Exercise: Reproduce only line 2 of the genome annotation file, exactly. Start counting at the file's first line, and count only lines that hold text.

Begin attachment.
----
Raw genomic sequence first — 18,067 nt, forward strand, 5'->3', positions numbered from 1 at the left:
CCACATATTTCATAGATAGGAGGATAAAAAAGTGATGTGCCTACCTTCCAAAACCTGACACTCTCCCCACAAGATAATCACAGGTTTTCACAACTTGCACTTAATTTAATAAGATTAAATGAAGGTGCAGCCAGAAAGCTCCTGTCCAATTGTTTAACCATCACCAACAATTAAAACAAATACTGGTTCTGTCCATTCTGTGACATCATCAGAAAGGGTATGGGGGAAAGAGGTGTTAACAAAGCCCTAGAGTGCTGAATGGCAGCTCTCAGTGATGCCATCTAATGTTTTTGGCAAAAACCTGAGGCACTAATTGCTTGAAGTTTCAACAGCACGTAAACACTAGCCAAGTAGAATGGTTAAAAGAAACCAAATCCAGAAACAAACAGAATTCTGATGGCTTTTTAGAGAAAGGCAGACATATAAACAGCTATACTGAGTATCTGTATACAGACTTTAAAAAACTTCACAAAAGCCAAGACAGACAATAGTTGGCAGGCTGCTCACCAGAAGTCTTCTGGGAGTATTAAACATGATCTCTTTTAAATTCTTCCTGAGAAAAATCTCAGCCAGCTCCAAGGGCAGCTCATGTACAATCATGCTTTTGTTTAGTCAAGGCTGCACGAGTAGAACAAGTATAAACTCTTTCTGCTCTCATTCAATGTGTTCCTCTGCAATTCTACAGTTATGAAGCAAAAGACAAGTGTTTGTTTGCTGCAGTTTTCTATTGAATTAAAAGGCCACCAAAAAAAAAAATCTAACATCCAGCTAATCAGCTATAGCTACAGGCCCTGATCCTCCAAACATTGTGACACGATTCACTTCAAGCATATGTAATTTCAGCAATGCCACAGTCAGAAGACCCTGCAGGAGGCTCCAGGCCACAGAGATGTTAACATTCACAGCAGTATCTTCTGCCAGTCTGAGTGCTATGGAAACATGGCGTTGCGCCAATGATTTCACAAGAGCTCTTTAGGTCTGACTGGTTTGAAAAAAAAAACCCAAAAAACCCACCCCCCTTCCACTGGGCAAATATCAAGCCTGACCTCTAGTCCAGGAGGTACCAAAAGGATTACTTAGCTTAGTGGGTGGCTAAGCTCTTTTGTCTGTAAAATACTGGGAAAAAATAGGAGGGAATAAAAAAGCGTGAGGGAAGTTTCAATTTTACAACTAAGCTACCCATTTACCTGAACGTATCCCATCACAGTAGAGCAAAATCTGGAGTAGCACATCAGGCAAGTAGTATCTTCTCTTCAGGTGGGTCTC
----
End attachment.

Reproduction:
CCACATATTTCATAGATAGGAGGATAAAAAAGTGATGTGCCTACCTTCCAAAACCTGACACTCTCCCCACAAGATAATCACAGGTTTTCACAACTTGCACTTAATTTAATAAGATTAAATGAAGGTGCAGCCAGAAAGCTCCTGTCCAATTGTTTAACCATCACCAACAATTAAAACAAATACTGGTTCTGTCCATTCTGTGACATCATCAGAAAGGGTATGGGGGAAAGAGGTGTTAACAAAGCCCTAGAGTGCTGAATGGCAGCTCTCAGTGATGCCATCTAATGTTTTTGGCAAAAACCTGAGGCACTAATTGCTTGAAGTTTCAACAGCACGTAAACACTAGCCAAGTAGAATGGTTAAAAGAAACCAAATCCAGAAACAAACAGAATTCTGATGGCTTTTTAGAGAAAGGCAGACATATAAACAGCTATACTGAGTATCTGTATACAGACTTTAAAAAACTTCACAAAAGCCAAGACAGACAATAGTTGGCAGGCTGCTCACCAGAAGTCTTCTGGGAGTATTAAACATGATCTCTTTTAAATTCTTCCTGAGAAAAATCTCAGCCAGCTCCAAGGGCAGCTCATGTACAATCATGCTTTTGTTTAGTCAAGGCTGCACGAGTAGAACAAGTATAAACTCTTTCTGCTCTCATTCAATGTGTTCCTCTGCAATTCTACAGTTATGAAGCAAAAGACAAGTGTTTGTTTGCTGCAGTTTTCTATTGAATTAAAAGGCCACCAAAAAAAAAAATCTAACATCCAGCTAATCAGCTATAGCTACAGGCCCTGATCCTCCAAACATTGTGACACGATTCACTTCAAGCATATGTAATTTCAGCAATGCCACAGTCAGAAGACCCTGCAGGAGGCTCCAGGCCACAGAGATGTTAACATTCACAGCAGTATCTTCTGCCAGTCTGAGTGCTATGGAAACATGGCGTTGCGCCAATGATTTCACAAGAGCTCTTTAGGTCTGACTGGTTTGAAAAAAAAAACCCAAAAAACCCACCCCCCTTCCACTGGGCAAATATCAAGCCTGACCTCTAGTCCAGGAGGTACCAAAAGGATTACTTAGCTTAGTGGGTGGCTAAGCTCTTTTGTCTGTAAAATACTGGGAAAAAATAGGAGGGAATAAAAAAGCGTGAGGGAAGTTTCAATTTTACAACTAAGCTACCCATTTACCTGAACGTATCCCATCACAGTAGAGCAAAATCTGGAGTAGCACATCAGGCAAGTAGTATCTTCTCTTCAGGTGGGTCTC